Volunteering in Ghana a moo'ving experience

November 16, 2006, Volume 37, No.6
By stuart colcleugh



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 “It came up almost every day,” laughs Otomo, a fourth-year political science student and EWB chapter co-president at SFU. “They saw me as a ticket to a better life. Usually they would say, ‘Oh, I don't have 50 cattle.' And I would say, ‘Well, you better start working on it!'”

The proposals were just one of many surprises for Otomo, who worked with local engineers to implement the multifunctional platform (MFP) project in non-electrified communities. The MFP, a 10-hp diesel engine on a steel chassis, was designed to help stimulate rural development by powering everything from agro-processing machines to saws and welding machines. It can also charge batteries, power water pumps or illuminate as many as 200 lights. The machine is particularly targeted as a time- and labour-saving and income-generating device for rural women, who process most of their communities' food manually.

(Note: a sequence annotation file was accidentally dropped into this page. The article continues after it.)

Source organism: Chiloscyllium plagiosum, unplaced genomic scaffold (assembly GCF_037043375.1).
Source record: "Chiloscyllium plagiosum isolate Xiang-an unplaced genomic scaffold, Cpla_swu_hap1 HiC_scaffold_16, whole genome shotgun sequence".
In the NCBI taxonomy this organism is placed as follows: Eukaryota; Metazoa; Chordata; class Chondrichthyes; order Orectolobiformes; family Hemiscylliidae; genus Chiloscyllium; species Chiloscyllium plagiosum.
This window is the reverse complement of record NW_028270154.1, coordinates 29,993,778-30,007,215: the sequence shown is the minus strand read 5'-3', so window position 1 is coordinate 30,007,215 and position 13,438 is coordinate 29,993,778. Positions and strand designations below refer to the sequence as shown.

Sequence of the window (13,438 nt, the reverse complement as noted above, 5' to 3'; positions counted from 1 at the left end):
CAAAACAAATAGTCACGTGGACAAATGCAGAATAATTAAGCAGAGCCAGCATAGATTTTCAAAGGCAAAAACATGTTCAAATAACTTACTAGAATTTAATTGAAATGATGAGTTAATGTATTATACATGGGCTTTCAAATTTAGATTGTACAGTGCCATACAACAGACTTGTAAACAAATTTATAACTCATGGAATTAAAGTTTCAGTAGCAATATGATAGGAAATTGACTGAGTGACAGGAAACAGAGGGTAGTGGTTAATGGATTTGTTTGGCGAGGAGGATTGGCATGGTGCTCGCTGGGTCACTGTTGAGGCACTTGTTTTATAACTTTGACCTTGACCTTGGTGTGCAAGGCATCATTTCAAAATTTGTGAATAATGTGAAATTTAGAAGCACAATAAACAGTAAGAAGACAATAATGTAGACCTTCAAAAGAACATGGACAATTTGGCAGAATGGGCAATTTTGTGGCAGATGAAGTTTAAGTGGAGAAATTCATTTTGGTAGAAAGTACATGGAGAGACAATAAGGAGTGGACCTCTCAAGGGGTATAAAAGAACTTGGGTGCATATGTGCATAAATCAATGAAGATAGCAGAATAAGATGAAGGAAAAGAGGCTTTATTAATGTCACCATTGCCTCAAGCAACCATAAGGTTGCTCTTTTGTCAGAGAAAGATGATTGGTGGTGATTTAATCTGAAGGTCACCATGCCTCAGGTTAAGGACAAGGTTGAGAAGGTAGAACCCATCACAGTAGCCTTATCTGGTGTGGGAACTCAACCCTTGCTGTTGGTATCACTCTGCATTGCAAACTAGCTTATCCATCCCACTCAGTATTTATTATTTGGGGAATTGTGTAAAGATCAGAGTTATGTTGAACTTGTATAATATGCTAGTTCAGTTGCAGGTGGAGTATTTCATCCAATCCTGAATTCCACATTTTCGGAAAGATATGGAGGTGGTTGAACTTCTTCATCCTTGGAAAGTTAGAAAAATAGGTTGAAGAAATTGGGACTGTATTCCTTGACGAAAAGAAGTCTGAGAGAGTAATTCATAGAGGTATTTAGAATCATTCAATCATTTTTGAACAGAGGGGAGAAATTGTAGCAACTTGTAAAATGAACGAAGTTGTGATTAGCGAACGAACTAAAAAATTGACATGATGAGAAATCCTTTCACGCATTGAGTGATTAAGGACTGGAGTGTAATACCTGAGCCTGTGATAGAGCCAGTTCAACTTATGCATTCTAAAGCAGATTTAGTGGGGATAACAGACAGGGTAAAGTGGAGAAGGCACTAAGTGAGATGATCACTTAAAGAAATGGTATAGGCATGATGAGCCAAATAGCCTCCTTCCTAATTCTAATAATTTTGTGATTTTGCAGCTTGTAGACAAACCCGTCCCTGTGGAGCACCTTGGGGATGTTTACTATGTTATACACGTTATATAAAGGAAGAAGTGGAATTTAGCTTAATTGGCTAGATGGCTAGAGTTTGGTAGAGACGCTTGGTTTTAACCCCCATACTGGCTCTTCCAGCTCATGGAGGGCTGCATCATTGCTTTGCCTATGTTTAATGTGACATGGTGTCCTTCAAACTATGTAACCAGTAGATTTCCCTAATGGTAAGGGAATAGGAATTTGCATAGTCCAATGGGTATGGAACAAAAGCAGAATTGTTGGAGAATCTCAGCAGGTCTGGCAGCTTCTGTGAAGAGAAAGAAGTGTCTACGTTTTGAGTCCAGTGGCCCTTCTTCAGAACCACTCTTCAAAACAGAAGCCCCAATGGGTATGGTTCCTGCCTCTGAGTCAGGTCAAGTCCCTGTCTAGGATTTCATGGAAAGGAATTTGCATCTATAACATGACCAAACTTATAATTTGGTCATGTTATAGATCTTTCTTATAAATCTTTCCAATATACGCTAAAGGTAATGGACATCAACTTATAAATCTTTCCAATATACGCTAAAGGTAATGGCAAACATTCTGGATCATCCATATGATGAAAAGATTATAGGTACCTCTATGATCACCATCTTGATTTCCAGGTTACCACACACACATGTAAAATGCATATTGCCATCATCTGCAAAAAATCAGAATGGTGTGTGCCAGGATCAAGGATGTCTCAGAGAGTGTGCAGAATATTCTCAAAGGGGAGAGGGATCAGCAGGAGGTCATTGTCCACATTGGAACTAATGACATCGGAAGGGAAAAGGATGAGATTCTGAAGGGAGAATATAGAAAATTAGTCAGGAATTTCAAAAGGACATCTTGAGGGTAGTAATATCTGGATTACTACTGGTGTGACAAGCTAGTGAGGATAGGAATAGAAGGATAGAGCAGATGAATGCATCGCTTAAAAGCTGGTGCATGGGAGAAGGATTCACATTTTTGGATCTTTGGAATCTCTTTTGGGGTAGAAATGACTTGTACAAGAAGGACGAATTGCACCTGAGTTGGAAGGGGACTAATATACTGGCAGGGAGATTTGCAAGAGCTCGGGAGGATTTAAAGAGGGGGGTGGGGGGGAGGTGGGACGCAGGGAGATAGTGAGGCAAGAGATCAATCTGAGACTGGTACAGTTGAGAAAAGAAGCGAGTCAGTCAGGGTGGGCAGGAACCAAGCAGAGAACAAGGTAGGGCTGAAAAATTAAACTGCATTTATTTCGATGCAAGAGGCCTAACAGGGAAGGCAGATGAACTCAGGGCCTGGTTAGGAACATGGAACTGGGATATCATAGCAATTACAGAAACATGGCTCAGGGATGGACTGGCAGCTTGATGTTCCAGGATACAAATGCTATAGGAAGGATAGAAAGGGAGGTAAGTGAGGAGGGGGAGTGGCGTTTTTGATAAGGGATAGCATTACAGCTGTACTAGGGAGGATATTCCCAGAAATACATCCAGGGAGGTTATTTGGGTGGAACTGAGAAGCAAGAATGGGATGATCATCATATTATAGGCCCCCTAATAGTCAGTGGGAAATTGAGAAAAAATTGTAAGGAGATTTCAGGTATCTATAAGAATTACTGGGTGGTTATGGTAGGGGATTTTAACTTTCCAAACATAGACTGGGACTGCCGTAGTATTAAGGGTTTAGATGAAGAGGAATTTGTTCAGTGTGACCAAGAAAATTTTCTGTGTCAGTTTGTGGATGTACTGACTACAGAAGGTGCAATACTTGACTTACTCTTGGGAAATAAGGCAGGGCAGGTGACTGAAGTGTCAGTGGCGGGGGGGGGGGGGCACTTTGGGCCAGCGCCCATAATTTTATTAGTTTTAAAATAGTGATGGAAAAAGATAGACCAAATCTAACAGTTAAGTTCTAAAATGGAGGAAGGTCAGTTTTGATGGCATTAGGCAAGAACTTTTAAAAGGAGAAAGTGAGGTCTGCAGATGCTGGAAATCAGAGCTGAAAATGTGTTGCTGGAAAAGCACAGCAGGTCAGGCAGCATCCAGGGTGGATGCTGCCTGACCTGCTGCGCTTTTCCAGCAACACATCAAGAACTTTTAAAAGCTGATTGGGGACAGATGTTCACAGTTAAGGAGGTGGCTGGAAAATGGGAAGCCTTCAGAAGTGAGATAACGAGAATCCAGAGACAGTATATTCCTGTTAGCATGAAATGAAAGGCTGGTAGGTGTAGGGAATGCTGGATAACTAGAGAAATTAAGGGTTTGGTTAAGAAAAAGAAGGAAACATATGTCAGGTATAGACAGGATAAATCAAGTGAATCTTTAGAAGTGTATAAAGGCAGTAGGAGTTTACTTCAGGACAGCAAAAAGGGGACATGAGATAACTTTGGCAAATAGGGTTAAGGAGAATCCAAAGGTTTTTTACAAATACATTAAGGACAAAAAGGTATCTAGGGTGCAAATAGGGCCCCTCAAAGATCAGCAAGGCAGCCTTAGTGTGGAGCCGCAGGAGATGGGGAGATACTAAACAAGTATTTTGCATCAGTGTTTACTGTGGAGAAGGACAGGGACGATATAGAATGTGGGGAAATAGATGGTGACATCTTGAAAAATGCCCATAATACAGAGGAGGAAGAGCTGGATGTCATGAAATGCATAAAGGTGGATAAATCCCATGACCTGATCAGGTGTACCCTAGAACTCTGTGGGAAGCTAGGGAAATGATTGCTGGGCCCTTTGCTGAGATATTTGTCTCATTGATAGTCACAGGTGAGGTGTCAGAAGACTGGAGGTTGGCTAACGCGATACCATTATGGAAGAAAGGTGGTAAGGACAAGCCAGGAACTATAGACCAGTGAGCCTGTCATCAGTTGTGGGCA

Otomo's work often entailed visits to remote villages applying for an MFP to make sure it would be economically, socially, financially and technically viable. “It was fascinating every day,” she says. “And the people were so happy, despite many of them being very poor. There was lots of dancing and singing all the time.”

Otomo highly recommends volunteering abroad to help others. “But ultimately you're the one that benefits the most,” she says. “You learn about different cultures and about development, but mostly you learn about yourself.

“I think about Ghana every single day. In fact, I want to do a one-year placement there with EWB after I graduate.”

For more information about Engineers Without Borders at SFU, visit http://sfu.ewb.ca.

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